There are many well-known neurodegenerative diseases like Alzheimer's and Parkinson's that are caused by the loss of neurons which can lead to memory loss or the loss of nerve function. Neurodegenerative diseases can also occur from other diseases, such as HIV which can induce dementia. Researchers at Georgetown University in Washington D.C. have been studying different molecular mechanisms that contribute to Alzheimer's disease and HIV-induced dementia.
A recent five-year, $1.2 million grant from the National Institutes of Health will help researchers at Georgetown continue to study these diseases to gain better understandings of how these mechanisms contribute to the development of these neurodegenerative diseases. (Image courtesy of Wikimedia Commons)
Georgetown researchers have been studying Matrix Metalloproteinases (MMPs), which are a type of protein produced by cells that support brain function and neurons. Through their research, they have noticed that these MMPs can cut proteins that are necessary for neurons to communicate with each other, and that people with HIV-induced dementia have high levels of MMPs.
Further research needs to be done to learn whether high levels of MMPs contribute to these neurodegenerative diseases, but one of the lead Georgetown researchers on this study, Katherine Conant, MD, believes that "they are probably causing damage through excess cutting of molecules that are important to healthy function of synapses. This disrupts neurotransmission."
Scientists already know that MMPs can be found throughout the body and they are associated with different inflammatory diseases, and HIV-induced dementia and Alzheimer's are both in part caused by inflammation. With this knowledge in mind, further understanding of MMPs in the brain could potentially lead to new methods for treating these brain disorders
This recent $1.2 million NIH is a small portion of the funding that Georgetown University has received from different public and private foundations in grants, awards, and donations. In the 2014 fiscal year, researchers at Georgetown received a total $45.7 million from the NIH to help support current projects as well as help fund new research. Some ongoing, well-funded research projects at Georgetown include:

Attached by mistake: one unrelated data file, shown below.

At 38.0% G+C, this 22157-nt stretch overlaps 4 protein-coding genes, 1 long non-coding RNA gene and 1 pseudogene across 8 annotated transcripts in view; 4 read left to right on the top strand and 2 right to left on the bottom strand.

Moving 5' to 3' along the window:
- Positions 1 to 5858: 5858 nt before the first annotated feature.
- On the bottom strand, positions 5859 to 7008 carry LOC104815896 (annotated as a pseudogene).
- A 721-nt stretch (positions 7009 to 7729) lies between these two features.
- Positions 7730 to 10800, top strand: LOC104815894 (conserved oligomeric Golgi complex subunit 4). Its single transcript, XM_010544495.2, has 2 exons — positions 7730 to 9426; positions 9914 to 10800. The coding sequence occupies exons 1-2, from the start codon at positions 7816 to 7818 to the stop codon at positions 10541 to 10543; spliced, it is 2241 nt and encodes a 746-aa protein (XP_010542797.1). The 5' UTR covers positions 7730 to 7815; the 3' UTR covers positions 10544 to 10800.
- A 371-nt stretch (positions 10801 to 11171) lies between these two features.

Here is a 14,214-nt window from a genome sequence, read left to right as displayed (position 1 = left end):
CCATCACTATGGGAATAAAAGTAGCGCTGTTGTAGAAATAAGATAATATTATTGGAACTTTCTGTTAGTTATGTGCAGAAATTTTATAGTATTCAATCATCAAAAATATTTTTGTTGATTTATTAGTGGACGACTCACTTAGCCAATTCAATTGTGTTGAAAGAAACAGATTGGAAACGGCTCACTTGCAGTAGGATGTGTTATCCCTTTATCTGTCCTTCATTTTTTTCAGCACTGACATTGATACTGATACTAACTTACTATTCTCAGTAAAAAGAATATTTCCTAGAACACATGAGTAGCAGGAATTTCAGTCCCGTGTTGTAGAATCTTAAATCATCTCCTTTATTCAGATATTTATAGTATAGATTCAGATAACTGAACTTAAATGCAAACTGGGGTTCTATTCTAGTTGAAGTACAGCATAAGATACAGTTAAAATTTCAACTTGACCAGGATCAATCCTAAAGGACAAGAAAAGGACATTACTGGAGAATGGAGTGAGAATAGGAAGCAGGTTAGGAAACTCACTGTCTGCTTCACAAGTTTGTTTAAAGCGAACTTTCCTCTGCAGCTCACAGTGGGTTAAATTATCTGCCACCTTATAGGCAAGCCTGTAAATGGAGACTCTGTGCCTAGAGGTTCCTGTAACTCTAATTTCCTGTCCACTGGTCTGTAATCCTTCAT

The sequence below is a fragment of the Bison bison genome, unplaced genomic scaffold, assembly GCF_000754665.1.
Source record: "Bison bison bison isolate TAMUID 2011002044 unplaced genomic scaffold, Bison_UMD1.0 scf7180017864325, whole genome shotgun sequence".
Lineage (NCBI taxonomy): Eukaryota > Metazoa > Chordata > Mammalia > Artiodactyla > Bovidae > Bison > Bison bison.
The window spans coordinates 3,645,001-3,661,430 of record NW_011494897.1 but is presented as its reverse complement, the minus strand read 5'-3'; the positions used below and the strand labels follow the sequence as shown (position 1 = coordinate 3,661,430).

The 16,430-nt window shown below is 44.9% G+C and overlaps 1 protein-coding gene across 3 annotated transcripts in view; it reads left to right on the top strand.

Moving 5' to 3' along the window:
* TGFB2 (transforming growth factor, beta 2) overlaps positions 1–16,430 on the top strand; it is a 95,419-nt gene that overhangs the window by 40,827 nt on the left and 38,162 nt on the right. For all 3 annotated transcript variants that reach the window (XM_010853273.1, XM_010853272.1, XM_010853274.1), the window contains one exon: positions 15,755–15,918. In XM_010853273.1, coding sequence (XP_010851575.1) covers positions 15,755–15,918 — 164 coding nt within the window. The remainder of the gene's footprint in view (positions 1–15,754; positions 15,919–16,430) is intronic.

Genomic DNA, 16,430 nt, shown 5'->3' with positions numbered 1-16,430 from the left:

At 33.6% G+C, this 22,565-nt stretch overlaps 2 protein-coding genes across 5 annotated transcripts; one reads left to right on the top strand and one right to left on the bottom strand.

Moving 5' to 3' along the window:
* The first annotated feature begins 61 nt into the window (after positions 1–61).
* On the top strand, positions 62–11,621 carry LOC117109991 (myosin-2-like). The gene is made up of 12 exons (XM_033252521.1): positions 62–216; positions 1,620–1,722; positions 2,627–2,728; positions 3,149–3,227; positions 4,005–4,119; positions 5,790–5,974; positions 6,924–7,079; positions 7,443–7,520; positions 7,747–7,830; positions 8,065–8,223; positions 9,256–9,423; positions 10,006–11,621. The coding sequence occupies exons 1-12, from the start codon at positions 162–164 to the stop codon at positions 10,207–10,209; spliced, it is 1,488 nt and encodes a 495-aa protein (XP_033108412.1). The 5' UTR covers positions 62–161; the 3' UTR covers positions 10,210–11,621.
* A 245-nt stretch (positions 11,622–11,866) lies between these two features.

- Kenneth Kellar, Professor of Pharmacology, received a five-year, $4.6 million grant from the National Institute on Drug Abuse to discover and develop new smoking cessation drugs based on an unconventional theory about nicotine addiction.
- The National Cancer Institute awarded Georgetown a $1.3 million grant for a project titled: "Comparative Modeling: Informing Breast Cancer Control Practice & Policy"
- The National Institute on Minority Health and Health Disparities awarded the Internal Medicine Department at Georgetown University $1.2 million to create the Center of Excellence for Health Disparities in Our Nation's Capital
Biotechnology Calendar, Inc. produces an annual BioResearch Product Faire™ Event at Georgetown University that gives lab suppliers and researchers the chance to meet face-to-face to discuss and demonstrate new products and technologies that are available to help researchers in their labs. Researchers are able to ask questions, meet with sales reps, and discover new lab supplies.
The 16th Annual BioResearch Product Faire™ Event will be happening at Georgetown University on May 1, 2015 where more than 150 researchers are expected to attend. To learn more about exhibiting at this event, visit the link below: